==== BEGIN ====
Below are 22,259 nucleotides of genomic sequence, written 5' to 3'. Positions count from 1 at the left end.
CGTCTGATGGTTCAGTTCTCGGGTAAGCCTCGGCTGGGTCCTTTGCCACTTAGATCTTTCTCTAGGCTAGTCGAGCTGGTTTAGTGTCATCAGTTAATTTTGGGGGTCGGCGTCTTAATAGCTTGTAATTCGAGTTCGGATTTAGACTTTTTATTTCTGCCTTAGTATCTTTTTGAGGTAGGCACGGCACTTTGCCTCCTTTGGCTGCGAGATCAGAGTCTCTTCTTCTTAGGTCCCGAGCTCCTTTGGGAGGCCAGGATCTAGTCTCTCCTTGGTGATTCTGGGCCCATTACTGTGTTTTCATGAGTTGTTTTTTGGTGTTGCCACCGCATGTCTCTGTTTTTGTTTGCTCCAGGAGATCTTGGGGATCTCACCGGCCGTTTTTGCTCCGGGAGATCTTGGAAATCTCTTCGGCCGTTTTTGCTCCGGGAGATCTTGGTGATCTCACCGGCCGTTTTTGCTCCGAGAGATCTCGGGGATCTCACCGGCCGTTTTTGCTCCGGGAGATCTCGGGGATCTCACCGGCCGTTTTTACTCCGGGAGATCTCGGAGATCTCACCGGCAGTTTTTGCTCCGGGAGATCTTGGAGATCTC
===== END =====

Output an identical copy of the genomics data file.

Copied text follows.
Below are 22,259 nucleotides of genomic sequence, written 5' to 3'. Positions count from 1 at the left end.
CGTCTGATGGTTCAGTTCTCGGGTAAGCCTCGGCTGGGTCCTTTGCCACTTAGATCTTTCTCTAGGCTAGTCGAGCTGGTTTAGTGTCATCAGTTAATTTTGGGGGTCGGCGTCTTAATAGCTTGTAATTCGAGTTCGGATTTAGACTTTTTATTTCTGCCTTAGTATCTTTTTGAGGTAGGCACGGCACTTTGCCTCCTTTGGCTGCGAGATCAGAGTCTCTTCTTCTTAGGTCCCGAGCTCCTTTGGGAGGCCAGGATCTAGTCTCTCCTTGGTGATTCTGGGCCCATTACTGTGTTTTCATGAGTTGTTTTTTGGTGTTGCCACCGCATGTCTCTGTTTTTGTTTGCTCCAGGAGATCTTGGGGATCTCACCGGCCGTTTTTGCTCCGGGAGATCTTGGAAATCTCTTCGGCCGTTTTTGCTCCGGGAGATCTTGGTGATCTCACCGGCCGTTTTTGCTCCGAGAGATCTCGGGGATCTCACCGGCCGTTTTTGCTCCGGGAGATCTCGGGGATCTCACCGGCCGTTTTTACTCCGGGAGATCTCGGAGATCTCACCGGCAGTTTTTGCTCCGGGAGATCTTGGAGATCTC